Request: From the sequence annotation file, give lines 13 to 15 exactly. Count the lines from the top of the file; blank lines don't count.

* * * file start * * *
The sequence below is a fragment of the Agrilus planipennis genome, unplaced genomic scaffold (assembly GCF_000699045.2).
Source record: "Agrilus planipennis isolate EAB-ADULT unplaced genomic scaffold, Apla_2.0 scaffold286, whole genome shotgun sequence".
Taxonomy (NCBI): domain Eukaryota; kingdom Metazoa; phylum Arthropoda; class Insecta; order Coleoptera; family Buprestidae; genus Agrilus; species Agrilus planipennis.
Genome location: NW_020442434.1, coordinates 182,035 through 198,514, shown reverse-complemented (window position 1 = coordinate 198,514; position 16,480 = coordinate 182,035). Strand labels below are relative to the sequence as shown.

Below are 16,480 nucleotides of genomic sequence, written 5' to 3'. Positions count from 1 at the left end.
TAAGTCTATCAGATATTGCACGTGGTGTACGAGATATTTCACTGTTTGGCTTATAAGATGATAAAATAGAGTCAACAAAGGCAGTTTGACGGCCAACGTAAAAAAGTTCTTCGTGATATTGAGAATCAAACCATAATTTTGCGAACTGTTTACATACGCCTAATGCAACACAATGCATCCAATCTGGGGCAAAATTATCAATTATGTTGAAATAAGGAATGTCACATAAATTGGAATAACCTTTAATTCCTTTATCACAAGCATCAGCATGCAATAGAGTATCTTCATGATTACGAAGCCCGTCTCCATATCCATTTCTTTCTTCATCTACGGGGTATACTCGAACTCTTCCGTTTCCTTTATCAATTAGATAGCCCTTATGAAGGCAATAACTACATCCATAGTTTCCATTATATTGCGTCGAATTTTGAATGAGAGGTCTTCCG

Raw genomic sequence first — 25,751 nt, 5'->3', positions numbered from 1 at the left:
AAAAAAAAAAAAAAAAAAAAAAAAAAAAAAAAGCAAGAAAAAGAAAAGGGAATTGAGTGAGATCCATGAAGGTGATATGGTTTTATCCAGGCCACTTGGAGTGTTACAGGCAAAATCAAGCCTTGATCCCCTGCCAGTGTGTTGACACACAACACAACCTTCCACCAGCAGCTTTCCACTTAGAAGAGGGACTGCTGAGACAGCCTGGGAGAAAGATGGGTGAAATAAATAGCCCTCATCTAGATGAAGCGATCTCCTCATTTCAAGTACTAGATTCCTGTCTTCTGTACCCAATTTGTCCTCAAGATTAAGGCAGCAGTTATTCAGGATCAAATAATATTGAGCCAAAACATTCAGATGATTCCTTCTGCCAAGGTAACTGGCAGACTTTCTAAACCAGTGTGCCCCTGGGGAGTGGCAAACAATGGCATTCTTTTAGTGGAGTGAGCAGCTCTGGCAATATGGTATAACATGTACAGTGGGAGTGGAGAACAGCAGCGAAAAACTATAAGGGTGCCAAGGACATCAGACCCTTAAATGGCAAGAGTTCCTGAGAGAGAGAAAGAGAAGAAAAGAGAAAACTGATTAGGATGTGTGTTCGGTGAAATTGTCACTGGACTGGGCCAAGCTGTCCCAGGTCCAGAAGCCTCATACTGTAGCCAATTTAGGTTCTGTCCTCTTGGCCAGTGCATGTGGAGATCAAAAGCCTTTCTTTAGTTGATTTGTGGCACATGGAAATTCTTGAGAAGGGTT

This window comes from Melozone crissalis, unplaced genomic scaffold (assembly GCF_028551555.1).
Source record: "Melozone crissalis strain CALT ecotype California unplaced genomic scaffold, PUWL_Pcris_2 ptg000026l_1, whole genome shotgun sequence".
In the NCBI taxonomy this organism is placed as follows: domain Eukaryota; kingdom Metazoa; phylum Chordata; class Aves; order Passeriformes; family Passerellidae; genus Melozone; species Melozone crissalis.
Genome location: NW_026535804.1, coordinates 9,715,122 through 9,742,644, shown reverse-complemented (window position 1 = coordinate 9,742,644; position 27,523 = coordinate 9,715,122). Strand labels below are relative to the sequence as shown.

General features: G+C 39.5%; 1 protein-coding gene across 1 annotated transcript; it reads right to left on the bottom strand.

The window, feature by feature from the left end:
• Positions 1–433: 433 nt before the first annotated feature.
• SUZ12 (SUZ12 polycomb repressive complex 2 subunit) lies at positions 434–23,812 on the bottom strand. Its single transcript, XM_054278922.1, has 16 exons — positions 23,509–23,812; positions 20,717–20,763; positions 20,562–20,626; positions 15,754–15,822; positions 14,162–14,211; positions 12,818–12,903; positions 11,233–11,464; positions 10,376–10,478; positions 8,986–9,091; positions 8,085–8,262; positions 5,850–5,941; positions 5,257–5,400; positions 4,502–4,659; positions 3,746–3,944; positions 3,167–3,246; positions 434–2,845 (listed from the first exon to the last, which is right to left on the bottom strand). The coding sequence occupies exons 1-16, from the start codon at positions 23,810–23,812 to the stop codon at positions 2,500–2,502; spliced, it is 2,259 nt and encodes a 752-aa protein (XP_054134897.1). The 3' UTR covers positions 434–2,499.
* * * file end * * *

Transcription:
General features: G+C 39.5%; 1 protein-coding gene across 1 annotated transcript; it reads right to left on the bottom strand.

The window, feature by feature from the left end:
• Positions 1–433: 433 nt before the first annotated feature.